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Full text of "Political Science Of The State"

36                                 POLITICAL SCIENCE.
B. C.), it seems to have stood at the head of the Phu'tiician
colonies in Africa, for the Persian kinj; planned an expedition
against it by name (Herodot., iii, 19), which \\x* broken up
by the refusal of the Phoenicians to make war on thru- child*
ren. About the same time Mag> flourished, who, an-nrciin^
to Justin (B. 19), laid the foundations of ihr Punic pourr, and
was followed in his martial career by his sons awl grandsons,
A war with the natives now broke out, pnu:n*lwj; fioni a
demand of theirs for payment of a ground rent tt the soil
of the city, which was endod by the payment of \vlul had
been long due. Some time afterwards the Aftioi^ were
forced to return this money. Wars likewise were \ta;.;el uiih
Sardinia and the Greeks of Sicily, who sent lit Sjuiu for
help. At this time ambassadors came from 1 Units uitlmng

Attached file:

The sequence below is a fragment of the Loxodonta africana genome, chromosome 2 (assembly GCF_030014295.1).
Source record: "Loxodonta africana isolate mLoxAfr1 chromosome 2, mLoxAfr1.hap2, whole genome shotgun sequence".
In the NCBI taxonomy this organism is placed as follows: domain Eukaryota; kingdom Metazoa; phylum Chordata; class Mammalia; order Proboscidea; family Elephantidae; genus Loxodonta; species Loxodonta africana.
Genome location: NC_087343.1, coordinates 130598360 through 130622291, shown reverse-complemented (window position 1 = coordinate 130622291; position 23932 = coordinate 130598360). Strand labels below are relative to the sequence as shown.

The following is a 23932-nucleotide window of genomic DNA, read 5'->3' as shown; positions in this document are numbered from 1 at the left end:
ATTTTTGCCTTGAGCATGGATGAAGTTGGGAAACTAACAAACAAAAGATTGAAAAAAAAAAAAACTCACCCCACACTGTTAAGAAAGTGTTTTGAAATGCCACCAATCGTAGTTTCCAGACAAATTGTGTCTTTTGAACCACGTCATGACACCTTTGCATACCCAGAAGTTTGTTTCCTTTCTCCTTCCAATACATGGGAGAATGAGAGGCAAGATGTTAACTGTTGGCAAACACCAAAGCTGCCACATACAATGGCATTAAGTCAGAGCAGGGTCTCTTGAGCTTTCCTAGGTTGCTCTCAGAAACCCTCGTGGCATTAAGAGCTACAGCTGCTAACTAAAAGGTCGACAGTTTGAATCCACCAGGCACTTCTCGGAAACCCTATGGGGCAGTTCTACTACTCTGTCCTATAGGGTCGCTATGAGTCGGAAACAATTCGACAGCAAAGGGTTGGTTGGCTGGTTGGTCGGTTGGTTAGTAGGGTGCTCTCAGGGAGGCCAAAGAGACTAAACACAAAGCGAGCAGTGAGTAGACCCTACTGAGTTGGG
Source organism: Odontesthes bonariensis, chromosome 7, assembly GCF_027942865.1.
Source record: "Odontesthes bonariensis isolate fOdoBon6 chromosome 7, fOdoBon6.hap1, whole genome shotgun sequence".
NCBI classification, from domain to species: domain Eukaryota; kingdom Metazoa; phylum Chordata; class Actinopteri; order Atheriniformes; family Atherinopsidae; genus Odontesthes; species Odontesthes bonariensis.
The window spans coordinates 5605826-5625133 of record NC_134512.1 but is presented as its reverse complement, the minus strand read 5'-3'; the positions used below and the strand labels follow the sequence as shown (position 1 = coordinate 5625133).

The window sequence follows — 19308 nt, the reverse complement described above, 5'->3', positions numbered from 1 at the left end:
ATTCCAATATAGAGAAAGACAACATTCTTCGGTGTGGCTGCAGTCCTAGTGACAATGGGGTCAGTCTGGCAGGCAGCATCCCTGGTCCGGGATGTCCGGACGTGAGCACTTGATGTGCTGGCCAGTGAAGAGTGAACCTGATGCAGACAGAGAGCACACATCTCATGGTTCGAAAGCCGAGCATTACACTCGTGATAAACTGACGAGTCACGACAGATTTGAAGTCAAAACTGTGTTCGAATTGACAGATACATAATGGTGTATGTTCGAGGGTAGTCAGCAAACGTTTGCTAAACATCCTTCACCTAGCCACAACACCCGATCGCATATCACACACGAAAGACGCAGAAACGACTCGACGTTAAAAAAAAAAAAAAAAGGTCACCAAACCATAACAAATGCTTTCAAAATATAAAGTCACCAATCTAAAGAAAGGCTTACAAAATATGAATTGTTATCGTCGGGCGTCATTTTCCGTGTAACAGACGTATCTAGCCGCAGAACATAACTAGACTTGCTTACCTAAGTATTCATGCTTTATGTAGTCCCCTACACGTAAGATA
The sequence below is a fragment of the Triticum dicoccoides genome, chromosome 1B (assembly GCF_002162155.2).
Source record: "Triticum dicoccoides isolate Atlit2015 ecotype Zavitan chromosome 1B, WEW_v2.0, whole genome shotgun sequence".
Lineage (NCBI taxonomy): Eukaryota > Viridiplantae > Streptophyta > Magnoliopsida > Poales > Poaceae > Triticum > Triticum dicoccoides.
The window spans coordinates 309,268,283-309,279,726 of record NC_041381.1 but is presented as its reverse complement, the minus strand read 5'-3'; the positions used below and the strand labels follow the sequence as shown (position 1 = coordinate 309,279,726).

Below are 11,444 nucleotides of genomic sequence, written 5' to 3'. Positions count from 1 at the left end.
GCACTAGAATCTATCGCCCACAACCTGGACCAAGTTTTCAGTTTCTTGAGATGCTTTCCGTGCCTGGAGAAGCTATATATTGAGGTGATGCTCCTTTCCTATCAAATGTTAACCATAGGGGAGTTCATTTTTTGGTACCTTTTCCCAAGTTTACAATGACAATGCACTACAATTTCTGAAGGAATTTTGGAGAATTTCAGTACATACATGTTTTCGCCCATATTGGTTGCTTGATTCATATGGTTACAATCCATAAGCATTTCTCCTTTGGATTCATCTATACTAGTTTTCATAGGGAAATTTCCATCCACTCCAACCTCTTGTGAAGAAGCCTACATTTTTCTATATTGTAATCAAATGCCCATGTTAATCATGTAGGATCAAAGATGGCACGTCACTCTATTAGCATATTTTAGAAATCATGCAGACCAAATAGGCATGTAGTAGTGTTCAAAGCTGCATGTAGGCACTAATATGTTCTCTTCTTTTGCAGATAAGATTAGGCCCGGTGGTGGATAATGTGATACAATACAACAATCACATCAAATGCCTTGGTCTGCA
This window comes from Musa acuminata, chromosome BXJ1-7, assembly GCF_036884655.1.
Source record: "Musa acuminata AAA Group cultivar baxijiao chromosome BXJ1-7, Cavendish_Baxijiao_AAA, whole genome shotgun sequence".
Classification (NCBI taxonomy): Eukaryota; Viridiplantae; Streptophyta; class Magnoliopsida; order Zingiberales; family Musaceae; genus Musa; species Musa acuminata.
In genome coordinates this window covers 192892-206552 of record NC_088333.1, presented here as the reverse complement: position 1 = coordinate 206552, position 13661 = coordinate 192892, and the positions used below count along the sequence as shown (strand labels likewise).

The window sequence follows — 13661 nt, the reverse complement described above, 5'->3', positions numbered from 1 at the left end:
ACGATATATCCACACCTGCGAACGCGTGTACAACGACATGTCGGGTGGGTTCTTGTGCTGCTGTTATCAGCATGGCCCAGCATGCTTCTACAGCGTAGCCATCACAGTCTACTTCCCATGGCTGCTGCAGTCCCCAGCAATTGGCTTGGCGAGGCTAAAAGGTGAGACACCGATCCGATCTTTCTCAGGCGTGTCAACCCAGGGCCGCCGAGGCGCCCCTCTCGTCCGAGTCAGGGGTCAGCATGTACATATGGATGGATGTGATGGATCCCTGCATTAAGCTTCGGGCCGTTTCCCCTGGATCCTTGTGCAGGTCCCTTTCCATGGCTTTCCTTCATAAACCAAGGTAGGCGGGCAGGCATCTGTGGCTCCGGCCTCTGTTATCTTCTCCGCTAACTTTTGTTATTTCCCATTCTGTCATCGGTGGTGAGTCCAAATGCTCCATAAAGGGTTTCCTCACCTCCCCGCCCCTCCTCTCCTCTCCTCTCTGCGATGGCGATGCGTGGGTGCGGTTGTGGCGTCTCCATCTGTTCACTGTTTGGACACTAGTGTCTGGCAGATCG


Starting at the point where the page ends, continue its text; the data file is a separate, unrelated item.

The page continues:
the Carthaginians to refrain from sacrificing human vu'timn,
from eating dog's flesh, and from burying rather than burn*
ing their dead, which, if the story is worthy f a edit, Mt'im
to show that he looked upon the colonists of bis subjects in
Phoenicia as his subjects also, More important i* what Justin
goes on to say, that Carthage, disturbed by the grr.it power
of Mago's posterity, *' chose a hundred judges from among
the senators, whose business it should be to demand account*
from the military leaders on their return from their warn, and
induce them so to make use of their military power a* to
respect judicial sentences and laws at home." We may per-
haps explain this as the fear of the aristocracy that one of the
leading families would try to gain tyrannical power. We sec in
the narrative also that the native tribes were at one lime power-
ful enough to fight with Carthage on equal terms, and. again,
that the city had but recently begun ita career of conquest
and colonial settlement outside of Africa, Conquest did not
enter into the purposes of the first settlers any more than into
the objects of Venice or of the British East India Company
The noble families and the old firms of Tyre emigrated, for the mott
part, to the secure and flourishing daughter city," (Mommten, Hiit,
of Rome, ii.f 19, Amen ed of transl.)